"Captain America: The First Avenger" Review

Captain America has long since been a landmark in pop culture, and surely Captain America: The First Avenger offers a wonderful cinematic exploration of the character’s history to fans who’ve been waiting to see the story told among the past decade’s roll-out of comic book movies. But for someone who isn’t well-versed in the comic’s plot, or even worse: someone unfamiliar with the Avengers, which Captain America unfolds into, the movie fails to make a compelling stand as a true original. The development of the Captain America character is a rocky one, especially so considering the movie’s inability to compel the audience to suspend disbelief (even for a superhero movie) in order to let the plot blossom, and the process of the character almost immediately graduating from a scrawny runt with a golden heart to a courageous, fully operational killing machine trapped in a pro-wrestler’s body is a big leap to make with or without extensive plot development. The storyline buildup showcasing Cap’s use as a propaganda tool does lend his role character, but the jump from wannabe to a (somehow) skilled fighter pilot with nerves, instinct and capabilities of a seasoned combat veteran is neither smooth nor interesting. Sure, further developing Captain America (as a character we’re actually supposed to care about) would have extended the movie far beyond its already-lengthy run time, but without doing so Captain America is just another explosion-happy action flick.

T.Q.D. “Desert Sky (Remix)” (Influenza)

Following the release of Status Reign’s Brutally Honest LP (which includes such standouts as “Dedicated” and “The Chorus“) comes a new release from another member of Minneapolis’ Background Noise Crew, T.Q.D.Serving as an aptly titled lead-up to more new material which should drop later this year, The Appetizer 3 is an “odds-and-ends collection” which does well to show off a variety of different aspects of the MC’s style. In this edition of Influenza T.Q.D. explains the development of the new EP, in particular focusing on a remix of “Desert Sky” which has matured into its present shape over the course of the past four years. The Appetizer 3 is available as a free download via Bandcamp.


When I was thinking about what I thought the third volume of my Appetizer EP series would sound like, I decided I wanted the EP to be five to seven self-produced remixes of previous songs that I felt showed potential, but didn’t quite turn out the way I wanted. I didn’t follow through on that plan completely, but I ended up making a couple remixes. I’ve always enjoyed a good remix to an okay songs. Most songs are fine just way they are or are so bad they can’t be saved, but some just need a little extra seasoning.

The original “Desert Sky” was a collaboration between myself and a good friend of mine named Bob Benson in 2007. His graduation assignment from IPR was to produce and engineer a song for another artist and I was chosen. The beat he made had a synth feel with some guitar. He also sang a hook and bridge as well. He said he wanted lyrics that fit in to the inspire/overcome category. Even though I wasn’t going to say no, as someone who prefers downer music, it was a challenge, but one that I welcomed. It never ended up on an album, but was released digitally on a certain not-so-hip anymore social networking site. The song turned out okay in my view, but I always thought it could be better with a few changes.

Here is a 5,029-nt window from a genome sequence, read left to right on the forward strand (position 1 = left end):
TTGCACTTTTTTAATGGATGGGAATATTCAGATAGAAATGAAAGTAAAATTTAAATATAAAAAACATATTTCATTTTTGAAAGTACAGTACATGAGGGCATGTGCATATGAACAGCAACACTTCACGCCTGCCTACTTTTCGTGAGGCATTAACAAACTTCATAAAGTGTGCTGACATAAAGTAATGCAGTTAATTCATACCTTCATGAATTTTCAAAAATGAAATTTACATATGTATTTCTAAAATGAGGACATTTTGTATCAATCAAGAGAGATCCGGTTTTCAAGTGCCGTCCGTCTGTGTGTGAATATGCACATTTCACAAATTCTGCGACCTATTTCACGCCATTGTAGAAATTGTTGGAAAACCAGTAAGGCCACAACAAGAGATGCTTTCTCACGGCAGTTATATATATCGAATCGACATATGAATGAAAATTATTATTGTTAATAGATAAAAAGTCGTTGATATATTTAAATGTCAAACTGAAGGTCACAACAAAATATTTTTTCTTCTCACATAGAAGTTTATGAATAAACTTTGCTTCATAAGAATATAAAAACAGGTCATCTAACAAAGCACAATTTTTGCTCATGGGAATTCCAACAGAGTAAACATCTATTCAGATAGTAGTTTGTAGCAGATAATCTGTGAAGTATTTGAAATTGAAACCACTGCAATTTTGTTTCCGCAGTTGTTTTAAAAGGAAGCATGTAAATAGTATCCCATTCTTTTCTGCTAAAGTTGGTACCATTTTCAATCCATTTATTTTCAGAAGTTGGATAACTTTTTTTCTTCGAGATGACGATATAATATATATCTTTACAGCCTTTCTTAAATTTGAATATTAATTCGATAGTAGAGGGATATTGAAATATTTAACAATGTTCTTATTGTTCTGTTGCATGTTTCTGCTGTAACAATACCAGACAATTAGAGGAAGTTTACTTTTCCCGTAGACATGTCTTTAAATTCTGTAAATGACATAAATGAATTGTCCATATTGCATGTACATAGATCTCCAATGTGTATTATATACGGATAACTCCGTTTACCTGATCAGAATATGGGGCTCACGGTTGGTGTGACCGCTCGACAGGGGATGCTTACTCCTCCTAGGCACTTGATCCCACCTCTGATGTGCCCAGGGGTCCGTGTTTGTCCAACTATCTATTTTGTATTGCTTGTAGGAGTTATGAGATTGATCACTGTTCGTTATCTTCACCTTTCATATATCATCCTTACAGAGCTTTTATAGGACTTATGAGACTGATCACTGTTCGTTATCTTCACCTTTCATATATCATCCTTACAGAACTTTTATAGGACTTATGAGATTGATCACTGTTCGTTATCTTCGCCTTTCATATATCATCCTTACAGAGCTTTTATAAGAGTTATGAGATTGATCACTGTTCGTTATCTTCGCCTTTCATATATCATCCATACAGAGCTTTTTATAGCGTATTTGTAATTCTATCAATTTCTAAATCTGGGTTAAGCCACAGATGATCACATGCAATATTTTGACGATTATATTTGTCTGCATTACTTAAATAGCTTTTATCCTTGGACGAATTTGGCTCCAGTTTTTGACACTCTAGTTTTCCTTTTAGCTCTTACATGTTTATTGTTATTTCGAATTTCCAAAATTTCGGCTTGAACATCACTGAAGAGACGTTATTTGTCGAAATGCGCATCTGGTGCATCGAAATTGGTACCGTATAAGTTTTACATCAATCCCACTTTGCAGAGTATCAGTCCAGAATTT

Fast forward to earlier this year when I brainstormed this EP and it was time. Even if I didn’t do any other remakes for the EP, I felt like this one had to be made. I had trouble cooking up my own beat, so I tried out a few others I had and a beat I had just bought from Arsenic seemed to fit like a glove. I rearranged the words a bit, changed the hook and I was ready to go. The beat I used for the remix was definitely more uptempo and lighter than my usual choices, but when shopping for beats, I had to have it and knew I’d end up using it for something.

It was one of the easiest recording times I’ve had. Everything was done in one take. It just felt right and I’m happy with the way it turned out.

The Ettes “Excuse” (Influenza)

As time draws near for the release of the Ettes‘ fourth studio album, Wicked Will, the trio has dropped a pair of new tracks: the fuzzy and wonderfully distorted “The Pendulum” and the straight-forward kick in the teeth “Excuse.” Produced by Liam Watson (the Kills, the White Stripes) Wicked Will was written on the road before eventually taking shape in the group’s native Nashville. Since the release of 2009′s Do You Want Power the band has seen a slow emergence into the mainstream, performing on the likes of Late Night with Jimmy Fallon, but perhaps one of the most critical plots on the group’s timeline might have come with Lindsay “Coco” Hames‘ collaborative album with Greg Cartwright as the Parting Gifts. The duo’s Strychnine Dandelion was well received upon its release in 2010 (Pitchfork, for instance, called it a “surprisingly versatile” effort), but without the step away from her mainstay, the drive to create such an inspired new record under the Ettes banner might not have been there. In this edition of Influenza, “Coco” explains how she turned from the Parting Gifts and focused herself on new music, eventually expanding on the creation of the aforementioned “Excuse.” To see the Ettes live, the band will be taking to the road in August for a whopping 27-date U.S. tour, kicking things off in New York with fellow Nashvillains Hans Condor and Heavy Cream lending support.